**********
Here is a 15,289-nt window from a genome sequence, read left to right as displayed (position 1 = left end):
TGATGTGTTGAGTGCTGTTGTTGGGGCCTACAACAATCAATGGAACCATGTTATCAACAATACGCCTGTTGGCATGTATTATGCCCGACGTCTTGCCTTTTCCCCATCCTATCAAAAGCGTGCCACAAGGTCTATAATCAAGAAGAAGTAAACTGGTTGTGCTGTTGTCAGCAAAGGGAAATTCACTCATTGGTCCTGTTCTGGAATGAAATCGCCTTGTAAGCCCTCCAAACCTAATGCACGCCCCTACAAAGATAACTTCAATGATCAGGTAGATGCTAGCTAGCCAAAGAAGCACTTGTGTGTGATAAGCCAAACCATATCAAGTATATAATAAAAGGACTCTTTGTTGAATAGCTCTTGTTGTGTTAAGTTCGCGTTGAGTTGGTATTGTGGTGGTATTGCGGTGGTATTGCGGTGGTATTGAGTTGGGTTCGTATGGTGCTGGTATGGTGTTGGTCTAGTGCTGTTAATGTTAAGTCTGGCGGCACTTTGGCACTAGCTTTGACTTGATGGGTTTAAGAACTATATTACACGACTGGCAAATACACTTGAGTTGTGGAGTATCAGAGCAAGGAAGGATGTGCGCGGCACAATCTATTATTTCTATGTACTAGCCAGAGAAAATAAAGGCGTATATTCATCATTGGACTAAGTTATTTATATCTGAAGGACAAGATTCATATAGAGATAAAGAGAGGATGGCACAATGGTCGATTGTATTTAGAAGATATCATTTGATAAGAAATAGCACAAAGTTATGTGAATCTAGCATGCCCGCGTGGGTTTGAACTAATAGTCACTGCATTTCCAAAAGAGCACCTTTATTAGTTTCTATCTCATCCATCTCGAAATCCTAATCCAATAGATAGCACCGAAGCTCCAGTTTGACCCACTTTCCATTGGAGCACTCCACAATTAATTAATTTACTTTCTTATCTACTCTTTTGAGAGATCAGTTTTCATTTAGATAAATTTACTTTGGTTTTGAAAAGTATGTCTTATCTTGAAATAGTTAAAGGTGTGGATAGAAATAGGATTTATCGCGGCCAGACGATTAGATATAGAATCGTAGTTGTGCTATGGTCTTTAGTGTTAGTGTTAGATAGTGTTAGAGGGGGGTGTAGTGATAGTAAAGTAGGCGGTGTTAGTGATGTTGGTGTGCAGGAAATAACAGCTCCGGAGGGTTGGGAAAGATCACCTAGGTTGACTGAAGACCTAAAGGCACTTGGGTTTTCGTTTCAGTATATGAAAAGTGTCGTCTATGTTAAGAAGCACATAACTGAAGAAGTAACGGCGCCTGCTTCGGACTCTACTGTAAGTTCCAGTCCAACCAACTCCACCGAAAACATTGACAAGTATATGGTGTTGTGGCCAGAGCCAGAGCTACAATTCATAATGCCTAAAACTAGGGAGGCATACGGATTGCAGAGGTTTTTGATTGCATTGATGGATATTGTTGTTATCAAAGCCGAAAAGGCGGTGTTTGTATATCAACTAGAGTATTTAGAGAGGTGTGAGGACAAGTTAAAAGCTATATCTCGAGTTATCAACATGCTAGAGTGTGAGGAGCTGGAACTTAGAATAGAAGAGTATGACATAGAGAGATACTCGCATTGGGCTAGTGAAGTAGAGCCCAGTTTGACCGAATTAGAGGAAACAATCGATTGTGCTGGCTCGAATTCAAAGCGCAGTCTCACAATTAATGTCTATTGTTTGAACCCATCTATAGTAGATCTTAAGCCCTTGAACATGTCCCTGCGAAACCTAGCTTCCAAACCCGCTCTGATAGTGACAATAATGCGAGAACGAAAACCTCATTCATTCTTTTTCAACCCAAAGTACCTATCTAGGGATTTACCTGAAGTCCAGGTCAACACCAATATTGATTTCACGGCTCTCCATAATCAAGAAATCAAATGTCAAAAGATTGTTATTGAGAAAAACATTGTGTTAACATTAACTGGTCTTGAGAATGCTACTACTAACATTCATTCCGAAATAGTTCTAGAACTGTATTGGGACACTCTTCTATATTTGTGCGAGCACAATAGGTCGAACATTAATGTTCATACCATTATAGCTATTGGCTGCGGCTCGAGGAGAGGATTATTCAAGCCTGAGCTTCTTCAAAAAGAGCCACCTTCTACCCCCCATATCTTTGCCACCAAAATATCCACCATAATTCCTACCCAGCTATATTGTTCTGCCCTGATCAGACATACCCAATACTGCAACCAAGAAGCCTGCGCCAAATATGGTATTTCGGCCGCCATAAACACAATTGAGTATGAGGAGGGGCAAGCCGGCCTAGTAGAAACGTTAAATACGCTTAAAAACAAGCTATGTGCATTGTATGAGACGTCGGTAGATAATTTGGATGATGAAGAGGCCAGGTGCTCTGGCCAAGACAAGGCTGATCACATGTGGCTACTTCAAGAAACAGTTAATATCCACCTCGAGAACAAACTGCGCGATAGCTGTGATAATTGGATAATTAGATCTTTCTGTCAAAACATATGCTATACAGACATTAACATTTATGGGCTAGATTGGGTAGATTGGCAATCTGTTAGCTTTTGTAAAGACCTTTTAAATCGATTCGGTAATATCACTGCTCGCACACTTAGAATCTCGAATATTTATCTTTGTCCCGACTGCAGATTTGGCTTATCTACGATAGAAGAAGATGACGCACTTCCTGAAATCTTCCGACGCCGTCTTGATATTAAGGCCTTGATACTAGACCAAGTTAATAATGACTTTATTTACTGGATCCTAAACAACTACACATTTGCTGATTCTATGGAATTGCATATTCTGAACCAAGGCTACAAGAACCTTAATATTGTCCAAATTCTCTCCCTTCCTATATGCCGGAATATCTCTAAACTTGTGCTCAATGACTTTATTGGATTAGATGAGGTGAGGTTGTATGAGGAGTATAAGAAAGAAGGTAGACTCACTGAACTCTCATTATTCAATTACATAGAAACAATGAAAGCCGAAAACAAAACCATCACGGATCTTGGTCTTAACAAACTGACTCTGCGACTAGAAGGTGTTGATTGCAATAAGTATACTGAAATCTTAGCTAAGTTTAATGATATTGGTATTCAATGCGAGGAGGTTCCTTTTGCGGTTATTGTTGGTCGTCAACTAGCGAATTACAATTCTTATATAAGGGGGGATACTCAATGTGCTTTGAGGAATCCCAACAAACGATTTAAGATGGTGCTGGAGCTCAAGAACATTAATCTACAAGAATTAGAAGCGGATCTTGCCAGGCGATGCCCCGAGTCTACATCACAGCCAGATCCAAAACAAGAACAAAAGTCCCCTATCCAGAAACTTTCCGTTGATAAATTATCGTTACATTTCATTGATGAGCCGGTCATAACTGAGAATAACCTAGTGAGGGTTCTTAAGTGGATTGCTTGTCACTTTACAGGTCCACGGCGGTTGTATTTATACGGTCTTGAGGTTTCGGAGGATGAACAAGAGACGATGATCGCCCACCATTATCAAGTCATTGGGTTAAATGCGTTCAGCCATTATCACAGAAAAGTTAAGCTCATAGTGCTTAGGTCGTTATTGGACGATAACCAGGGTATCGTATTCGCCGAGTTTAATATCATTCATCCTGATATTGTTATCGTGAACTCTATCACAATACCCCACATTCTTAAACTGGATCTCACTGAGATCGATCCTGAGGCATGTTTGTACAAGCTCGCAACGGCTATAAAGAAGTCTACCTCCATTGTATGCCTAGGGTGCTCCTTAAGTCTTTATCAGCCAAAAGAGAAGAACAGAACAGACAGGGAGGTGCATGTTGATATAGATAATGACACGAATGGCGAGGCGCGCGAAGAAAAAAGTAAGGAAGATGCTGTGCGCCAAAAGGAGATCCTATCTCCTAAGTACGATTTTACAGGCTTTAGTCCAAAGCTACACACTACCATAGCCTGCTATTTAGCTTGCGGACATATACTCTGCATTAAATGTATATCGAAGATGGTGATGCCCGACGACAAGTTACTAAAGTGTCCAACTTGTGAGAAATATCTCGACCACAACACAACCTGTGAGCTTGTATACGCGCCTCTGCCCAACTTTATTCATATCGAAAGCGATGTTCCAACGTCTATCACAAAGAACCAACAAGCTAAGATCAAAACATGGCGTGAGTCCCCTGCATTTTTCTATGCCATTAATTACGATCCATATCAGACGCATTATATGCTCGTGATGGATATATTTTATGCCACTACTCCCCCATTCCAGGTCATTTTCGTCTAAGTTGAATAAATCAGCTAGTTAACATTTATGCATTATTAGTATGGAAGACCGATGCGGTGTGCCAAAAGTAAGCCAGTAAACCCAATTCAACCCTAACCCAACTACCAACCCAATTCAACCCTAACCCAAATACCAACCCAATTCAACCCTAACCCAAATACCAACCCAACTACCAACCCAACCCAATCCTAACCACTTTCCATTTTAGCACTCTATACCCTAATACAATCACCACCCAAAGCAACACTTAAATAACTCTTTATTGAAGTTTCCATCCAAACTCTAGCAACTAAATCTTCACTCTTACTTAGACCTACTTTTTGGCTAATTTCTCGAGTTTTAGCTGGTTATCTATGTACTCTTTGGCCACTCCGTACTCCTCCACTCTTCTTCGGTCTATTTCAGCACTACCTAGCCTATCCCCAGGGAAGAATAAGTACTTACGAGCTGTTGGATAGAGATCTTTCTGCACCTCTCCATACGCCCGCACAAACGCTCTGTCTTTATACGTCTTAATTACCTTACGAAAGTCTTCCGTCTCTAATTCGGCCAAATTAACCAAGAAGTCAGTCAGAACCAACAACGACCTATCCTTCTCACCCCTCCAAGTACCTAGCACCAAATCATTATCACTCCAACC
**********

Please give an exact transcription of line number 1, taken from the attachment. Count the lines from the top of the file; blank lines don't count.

Here is a 15,289-nt window from a genome sequence, read left to right as displayed (position 1 = left end):